Earlier this week we noted that a spokesman for the Blair administration had tried to discredit the Iraq weapons expert David Kelly (after Kelly’s death by suicide) by describing him as a Walter Mitty fantasist. I found the most interesting part of the story to be the propostion that this was a terrible slur and asked whether anyone still read James Thurber or understood the allusion to Walter Mitty. I doubted both; Rocket Man speculated that Walter Mitty had been absorbed into the culture as a figure unmoored from Thurber’s story.
In tomorrow’s Sunday Times Book Review Terry Teachout begins his review of a newly published book of Thurber’s letters: “Who reads James Thurber nowadays? It never occurred to me to wonder until I discovered in the course of a chat with a book-reading friend that she did not know who Walter Mitty was. Startled to find a literate American unfamiliar with Thurber’s best-known character — the henpecked husband who lives in a hazy dream world of heroic fantasy (‘He wore his full-dress uniform, with the heavily braided white cap pulled down rakishly over one cold gray eye’) — I promptly fired off e-mail messages to 10 other friends, ranging in age from 20 to 35, asking if they knew who Walter Mitty was. Five did, five did not. One of the latter confused him with Walter Winchell, while another thought he might be ‘a cartoonist, a columnist, something like that.’ The others freely acknowledged their cluelessness — and two respondents who recognized Mitty could not remember Thurber’s name.” (If you haven’t yet visited Teachout’s outstanding arts journal About Last Night, do give it a try over the weekend.)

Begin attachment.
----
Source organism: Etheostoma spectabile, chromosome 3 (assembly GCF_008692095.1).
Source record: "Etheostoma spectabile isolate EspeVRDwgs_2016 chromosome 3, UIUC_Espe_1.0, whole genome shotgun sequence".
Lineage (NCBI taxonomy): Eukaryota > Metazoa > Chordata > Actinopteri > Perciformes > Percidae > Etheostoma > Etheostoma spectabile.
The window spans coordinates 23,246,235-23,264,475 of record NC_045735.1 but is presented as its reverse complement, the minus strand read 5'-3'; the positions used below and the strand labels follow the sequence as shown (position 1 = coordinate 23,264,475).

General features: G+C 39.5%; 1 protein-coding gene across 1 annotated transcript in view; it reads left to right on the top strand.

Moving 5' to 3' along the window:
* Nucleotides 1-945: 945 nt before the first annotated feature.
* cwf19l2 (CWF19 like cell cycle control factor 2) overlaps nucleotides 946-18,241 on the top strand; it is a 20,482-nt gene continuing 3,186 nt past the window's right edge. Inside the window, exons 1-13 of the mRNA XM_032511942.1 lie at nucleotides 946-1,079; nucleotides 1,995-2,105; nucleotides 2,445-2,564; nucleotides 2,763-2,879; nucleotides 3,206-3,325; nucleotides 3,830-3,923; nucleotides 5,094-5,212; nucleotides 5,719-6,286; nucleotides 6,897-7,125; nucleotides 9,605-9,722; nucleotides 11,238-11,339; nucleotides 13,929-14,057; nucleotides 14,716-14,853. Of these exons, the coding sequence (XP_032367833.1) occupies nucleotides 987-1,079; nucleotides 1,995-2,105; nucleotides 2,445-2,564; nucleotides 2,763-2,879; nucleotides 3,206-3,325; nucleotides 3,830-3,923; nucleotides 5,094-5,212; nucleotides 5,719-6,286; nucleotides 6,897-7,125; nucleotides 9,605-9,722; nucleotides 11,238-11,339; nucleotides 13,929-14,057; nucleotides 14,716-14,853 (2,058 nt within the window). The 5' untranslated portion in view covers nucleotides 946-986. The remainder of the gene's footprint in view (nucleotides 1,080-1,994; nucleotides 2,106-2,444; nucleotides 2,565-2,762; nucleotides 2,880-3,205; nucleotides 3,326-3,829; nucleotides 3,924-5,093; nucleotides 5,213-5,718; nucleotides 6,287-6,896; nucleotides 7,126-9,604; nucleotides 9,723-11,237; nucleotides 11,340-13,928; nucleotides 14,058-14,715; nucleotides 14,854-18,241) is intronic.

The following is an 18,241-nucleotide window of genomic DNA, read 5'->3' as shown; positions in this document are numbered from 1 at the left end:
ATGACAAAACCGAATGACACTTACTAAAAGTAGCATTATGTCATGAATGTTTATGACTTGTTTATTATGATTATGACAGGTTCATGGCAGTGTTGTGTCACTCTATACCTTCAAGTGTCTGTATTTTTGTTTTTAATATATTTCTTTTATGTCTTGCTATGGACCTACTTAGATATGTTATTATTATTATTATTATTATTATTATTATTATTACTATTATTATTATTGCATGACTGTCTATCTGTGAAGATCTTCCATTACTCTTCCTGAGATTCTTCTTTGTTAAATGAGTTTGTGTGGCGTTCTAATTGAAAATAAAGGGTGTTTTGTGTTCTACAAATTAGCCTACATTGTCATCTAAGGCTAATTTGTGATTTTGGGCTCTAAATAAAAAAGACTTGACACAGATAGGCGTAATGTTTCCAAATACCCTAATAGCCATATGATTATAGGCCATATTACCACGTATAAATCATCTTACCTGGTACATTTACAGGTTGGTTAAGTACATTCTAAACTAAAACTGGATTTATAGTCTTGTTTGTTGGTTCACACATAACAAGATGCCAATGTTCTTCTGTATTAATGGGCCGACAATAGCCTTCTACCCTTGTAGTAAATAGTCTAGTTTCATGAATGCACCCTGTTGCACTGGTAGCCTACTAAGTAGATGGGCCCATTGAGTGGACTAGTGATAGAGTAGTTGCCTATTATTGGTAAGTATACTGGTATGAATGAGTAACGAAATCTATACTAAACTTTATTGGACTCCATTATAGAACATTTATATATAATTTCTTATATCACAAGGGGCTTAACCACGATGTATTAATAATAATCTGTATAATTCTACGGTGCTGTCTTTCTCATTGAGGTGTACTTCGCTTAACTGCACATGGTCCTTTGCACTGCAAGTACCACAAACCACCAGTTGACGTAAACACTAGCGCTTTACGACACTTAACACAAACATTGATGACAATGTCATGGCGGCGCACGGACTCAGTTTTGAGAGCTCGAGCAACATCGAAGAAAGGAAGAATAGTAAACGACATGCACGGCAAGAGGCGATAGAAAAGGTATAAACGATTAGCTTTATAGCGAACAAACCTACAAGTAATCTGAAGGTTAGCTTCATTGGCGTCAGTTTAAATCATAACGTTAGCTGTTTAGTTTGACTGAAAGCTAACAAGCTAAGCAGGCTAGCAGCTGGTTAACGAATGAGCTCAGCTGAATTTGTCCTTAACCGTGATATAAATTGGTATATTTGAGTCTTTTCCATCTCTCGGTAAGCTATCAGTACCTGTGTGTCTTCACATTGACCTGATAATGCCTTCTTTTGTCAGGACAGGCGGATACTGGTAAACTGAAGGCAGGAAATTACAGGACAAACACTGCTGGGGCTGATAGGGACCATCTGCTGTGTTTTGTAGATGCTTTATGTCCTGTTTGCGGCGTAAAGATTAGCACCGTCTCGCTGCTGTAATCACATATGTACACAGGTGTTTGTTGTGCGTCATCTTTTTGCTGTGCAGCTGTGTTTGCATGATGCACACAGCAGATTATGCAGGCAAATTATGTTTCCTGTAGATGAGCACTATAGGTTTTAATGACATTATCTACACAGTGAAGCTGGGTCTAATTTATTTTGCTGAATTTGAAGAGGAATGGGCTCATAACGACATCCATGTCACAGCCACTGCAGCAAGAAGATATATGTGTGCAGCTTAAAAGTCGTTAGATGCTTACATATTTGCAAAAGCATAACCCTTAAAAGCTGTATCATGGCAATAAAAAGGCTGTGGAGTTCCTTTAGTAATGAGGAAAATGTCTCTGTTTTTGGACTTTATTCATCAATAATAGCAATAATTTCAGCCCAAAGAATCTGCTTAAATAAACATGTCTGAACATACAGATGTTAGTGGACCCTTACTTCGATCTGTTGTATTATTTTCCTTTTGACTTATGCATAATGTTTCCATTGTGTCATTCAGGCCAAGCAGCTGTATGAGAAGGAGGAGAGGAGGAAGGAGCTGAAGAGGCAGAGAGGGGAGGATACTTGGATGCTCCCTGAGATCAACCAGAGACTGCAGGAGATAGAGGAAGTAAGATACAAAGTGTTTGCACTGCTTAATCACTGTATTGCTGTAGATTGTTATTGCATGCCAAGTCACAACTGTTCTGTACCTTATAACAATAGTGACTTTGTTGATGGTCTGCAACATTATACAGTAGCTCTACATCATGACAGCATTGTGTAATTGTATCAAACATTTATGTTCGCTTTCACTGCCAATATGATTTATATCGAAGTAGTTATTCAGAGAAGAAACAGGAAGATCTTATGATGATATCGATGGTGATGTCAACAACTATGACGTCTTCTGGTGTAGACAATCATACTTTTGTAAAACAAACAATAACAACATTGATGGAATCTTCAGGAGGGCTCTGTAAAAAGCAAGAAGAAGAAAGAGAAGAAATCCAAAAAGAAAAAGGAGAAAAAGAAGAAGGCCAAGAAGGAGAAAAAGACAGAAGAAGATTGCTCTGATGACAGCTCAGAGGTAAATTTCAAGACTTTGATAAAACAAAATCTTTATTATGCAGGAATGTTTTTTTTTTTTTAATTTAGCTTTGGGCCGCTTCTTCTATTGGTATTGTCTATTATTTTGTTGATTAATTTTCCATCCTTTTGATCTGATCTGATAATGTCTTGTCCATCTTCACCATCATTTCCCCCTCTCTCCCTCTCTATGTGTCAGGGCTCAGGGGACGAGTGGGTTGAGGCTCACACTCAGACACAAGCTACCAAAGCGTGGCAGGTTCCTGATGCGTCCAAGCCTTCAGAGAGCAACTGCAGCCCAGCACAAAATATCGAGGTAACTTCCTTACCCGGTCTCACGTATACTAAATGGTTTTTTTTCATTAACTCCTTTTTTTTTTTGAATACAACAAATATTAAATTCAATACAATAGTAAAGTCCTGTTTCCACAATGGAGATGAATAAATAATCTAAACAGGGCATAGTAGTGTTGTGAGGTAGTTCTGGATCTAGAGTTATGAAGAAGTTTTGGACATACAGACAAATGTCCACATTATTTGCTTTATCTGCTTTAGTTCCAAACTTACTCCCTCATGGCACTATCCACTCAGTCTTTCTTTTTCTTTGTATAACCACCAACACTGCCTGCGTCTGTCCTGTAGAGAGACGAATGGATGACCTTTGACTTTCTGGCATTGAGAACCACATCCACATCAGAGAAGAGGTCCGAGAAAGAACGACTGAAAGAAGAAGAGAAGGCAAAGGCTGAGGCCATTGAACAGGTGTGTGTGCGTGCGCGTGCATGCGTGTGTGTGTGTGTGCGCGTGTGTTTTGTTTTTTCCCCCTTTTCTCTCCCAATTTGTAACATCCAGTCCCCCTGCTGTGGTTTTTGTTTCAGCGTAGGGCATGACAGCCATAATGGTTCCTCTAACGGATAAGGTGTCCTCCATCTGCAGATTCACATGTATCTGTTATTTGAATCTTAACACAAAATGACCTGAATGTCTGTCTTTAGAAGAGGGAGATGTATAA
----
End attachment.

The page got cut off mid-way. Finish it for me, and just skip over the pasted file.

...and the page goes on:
The American Enterprise Institute has posted David Frum’s excellent National Review article on the “scandal” deriving from Kelly’s death. Frum absolutely nails the story, concluding: “If there’s a scandal here, it is not Blair’s. If there is blood on anybody’s hands, it is on those of the BBC–and its abettors elsewhere.” But Frum also discusses the role of the Daily Mail in hyping the bizarre accusation that the Blair administration has Kelly’s blood on its hands, an aspect of the story I wouldn’t have understood if I hadn’t followed the Daily Mail’s coverage of related events while we were in Spain at the end of July.
Readers who want to take a trip over the top with the British press on the Kelly scandal may want to take a look at my round-up (“The Secret Life of Tony Blair”) on Tom Kelly’s apology for attempting to blacken David Kelly’s name — before his body was laid in the ground!
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